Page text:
What good is discipline? (Spirit of the Disciplines 9 & 10)

Willard turns his attention to what the specific disciplines can do for spiritual transformation. Specific actions are needed to ensure real and lasting change for Christ and His kingdom. And even though I disagree with an approach that starts on the outside and hopes the inside will change as well, I agree that we need to changes habits of the heart and body in order to achieve real and lasting change.
He introduces us to disciplines of abstinence and engagement. Abstinence is abstaining from certain desires in order to achieve a greater desire. Because our greatest goal is to surrender to Christ and His kingdom, we are willing to set aside other desires like sex, convenience, comfort, material security, fame and notice. Disciplines of engagement allow us to grow strong in areas of the heart that need strengthening.
A discipline like silence will free us to listen to others and pay attention to what they have to say. Instead of worrying what we will say next, we can purposely prepare our hearts to converse with others by understanding and respecting what they say. If we desire to transform our relationships, the discipline of silence helps us.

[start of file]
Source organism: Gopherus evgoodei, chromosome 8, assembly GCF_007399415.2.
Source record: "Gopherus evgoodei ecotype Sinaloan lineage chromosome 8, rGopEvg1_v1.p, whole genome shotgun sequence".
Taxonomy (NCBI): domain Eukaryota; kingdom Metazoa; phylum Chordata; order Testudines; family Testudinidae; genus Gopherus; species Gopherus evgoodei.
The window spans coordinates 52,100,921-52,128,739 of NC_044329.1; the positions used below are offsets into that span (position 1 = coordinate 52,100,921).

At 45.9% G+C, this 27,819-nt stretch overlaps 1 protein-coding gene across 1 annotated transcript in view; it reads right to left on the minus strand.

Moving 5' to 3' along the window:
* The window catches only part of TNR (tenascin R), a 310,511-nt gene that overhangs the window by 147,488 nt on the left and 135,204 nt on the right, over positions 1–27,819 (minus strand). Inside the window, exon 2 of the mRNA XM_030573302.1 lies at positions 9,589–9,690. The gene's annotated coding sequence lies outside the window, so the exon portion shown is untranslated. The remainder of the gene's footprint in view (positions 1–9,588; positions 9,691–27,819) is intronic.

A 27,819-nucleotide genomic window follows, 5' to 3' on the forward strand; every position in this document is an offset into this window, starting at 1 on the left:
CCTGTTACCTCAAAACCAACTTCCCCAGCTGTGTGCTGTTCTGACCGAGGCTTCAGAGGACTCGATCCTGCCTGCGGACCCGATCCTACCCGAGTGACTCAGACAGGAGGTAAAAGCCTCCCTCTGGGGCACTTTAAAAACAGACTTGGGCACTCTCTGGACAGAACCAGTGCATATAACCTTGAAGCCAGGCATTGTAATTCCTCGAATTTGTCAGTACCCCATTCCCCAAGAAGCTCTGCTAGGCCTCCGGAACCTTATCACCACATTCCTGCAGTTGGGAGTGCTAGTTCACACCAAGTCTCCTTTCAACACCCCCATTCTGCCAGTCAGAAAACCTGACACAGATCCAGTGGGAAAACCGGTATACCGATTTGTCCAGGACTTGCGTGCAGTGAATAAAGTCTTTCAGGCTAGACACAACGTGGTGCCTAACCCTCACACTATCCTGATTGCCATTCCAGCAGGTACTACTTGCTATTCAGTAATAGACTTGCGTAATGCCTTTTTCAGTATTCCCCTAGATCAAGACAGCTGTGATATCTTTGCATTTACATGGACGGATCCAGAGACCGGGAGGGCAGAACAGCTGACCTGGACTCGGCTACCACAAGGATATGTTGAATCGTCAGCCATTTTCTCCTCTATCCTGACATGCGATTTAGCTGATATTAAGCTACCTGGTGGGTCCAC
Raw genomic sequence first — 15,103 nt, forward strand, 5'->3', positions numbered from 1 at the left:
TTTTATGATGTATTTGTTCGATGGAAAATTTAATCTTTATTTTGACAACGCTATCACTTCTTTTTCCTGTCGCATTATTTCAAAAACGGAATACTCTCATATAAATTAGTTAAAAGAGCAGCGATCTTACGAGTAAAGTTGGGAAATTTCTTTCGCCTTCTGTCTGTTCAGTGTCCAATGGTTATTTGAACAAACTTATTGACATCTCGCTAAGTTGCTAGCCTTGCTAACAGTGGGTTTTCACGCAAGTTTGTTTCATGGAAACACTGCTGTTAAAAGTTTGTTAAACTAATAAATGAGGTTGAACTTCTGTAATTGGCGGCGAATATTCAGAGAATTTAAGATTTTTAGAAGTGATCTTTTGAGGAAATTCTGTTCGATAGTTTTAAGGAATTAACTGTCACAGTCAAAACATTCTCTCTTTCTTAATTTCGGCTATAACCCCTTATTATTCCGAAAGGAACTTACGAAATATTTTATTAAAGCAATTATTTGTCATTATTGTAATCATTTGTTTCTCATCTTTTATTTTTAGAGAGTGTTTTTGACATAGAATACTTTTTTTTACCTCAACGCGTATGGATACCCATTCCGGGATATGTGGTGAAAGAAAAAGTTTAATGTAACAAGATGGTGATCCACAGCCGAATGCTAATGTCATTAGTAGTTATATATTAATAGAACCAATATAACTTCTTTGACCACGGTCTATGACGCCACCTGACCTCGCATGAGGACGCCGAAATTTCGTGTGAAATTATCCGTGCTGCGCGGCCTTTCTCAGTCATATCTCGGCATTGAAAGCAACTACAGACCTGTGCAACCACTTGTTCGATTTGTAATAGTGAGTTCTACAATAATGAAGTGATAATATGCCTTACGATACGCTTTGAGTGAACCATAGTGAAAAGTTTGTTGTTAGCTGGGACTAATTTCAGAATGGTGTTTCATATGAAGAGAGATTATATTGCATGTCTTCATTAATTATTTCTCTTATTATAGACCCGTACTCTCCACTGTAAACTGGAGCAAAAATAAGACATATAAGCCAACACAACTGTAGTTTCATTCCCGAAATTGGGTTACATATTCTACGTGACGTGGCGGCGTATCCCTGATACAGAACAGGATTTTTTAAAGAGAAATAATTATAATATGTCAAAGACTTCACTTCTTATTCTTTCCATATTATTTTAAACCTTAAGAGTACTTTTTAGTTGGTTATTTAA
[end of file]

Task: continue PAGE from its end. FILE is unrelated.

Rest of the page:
A discipline like frugality frees us from our desire to acquire all that appeals to us. It reminds us to remain focused on the goal of seeking the kingdom of God and not a kingdom of stuff. It helps us to refuse a life of debt and bondage to material goods.
A discipline like secrecy frees us from trying to let the world know what great people we are because of all the great things we do. As Willard says, “Secrecy rightly practiced enables us to place our public relations department entirely in the hands of God…” When we practice our deeds in private, we live for an audience of one instead of anyone and everyone around us. Because our great desire is to please God, we refuse to put our actions on display for others to applaud us and fill us with pride.
Disciplines like Bible study and prayer provide us the proper perspective on all things as we meditate on the Word and pray through all things. These disciplines free us from misunderstandings and misdirections that might come if we neglected a God-centered perspective. A renewed mindset gives us the needed focus and attention to live life from the inside out.
Willard concludes chapter 9 with a great insight into the use of spiritual disciplines. He says they ought to be used based on where we stand in a given area of our Christianity. He says the “extension of the disciplines is largely determined by our own established tendencies to sin that must be resisted, as well as possible avenues of loving service to God and humankind…”
Place where we are weak and place we need to grow provide a definite place for the disciplines.

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